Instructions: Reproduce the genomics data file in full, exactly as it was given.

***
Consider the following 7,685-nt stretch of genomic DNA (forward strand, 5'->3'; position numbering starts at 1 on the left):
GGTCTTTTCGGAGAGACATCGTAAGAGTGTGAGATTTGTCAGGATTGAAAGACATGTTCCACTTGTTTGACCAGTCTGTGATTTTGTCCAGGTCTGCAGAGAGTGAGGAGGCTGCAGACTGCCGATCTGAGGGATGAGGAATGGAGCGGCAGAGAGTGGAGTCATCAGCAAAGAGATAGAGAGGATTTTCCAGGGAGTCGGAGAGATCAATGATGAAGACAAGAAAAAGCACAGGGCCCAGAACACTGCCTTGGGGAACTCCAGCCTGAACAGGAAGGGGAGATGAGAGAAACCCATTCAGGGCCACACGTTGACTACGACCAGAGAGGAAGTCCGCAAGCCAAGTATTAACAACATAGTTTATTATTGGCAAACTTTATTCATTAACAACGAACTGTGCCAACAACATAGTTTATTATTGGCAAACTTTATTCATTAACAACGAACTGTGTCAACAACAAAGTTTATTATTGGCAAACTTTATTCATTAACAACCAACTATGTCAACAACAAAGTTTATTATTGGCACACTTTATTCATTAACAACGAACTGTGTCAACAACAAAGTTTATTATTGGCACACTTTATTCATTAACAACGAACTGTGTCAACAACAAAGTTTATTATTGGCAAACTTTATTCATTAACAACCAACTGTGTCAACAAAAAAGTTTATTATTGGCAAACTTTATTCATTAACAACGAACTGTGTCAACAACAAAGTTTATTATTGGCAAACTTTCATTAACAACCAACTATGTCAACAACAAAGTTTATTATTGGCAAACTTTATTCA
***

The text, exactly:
Consider the following 7,685-nt stretch of genomic DNA (forward strand, 5'->3'; position numbering starts at 1 on the left):
GGTCTTTTCGGAGAGACATCGTAAGAGTGTGAGATTTGTCAGGATTGAAAGACATGTTCCACTTGTTTGACCAGTCTGTGATTTTGTCCAGGTCTGCAGAGAGTGAGGAGGCTGCAGACTGCCGATCTGAGGGATGAGGAATGGAGCGGCAGAGAGTGGAGTCATCAGCAAAGAGATAGAGAGGATTTTCCAGGGAGTCGGAGAGATCAATGATGAAGACAAGAAAAAGCACAGGGCCCAGAACACTGCCTTGGGGAACTCCAGCCTGAACAGGAAGGGGAGATGAGAGAAACCCATTCAGGGCCACACGTTGACTACGACCAGAGAGGAAGTCCGCAAGCCAAGTATTAACAACATAGTTTATTATTGGCAAACTTTATTCATTAACAACGAACTGTGCCAACAACATAGTTTATTATTGGCAAACTTTATTCATTAACAACGAACTGTGTCAACAACAAAGTTTATTATTGGCAAACTTTATTCATTAACAACCAACTATGTCAACAACAAAGTTTATTATTGGCACACTTTATTCATTAACAACGAACTGTGTCAACAACAAAGTTTATTATTGGCACACTTTATTCATTAACAACGAACTGTGTCAACAACAAAGTTTATTATTGGCAAACTTTATTCATTAACAACCAACTGTGTCAACAAAAAAGTTTATTATTGGCAAACTTTATTCATTAACAACGAACTGTGTCAACAACAAAGTTTATTATTGGCAAACTTTCATTAACAACCAACTATGTCAACAACAAAGTTTATTATTGGCAAACTTTATTCA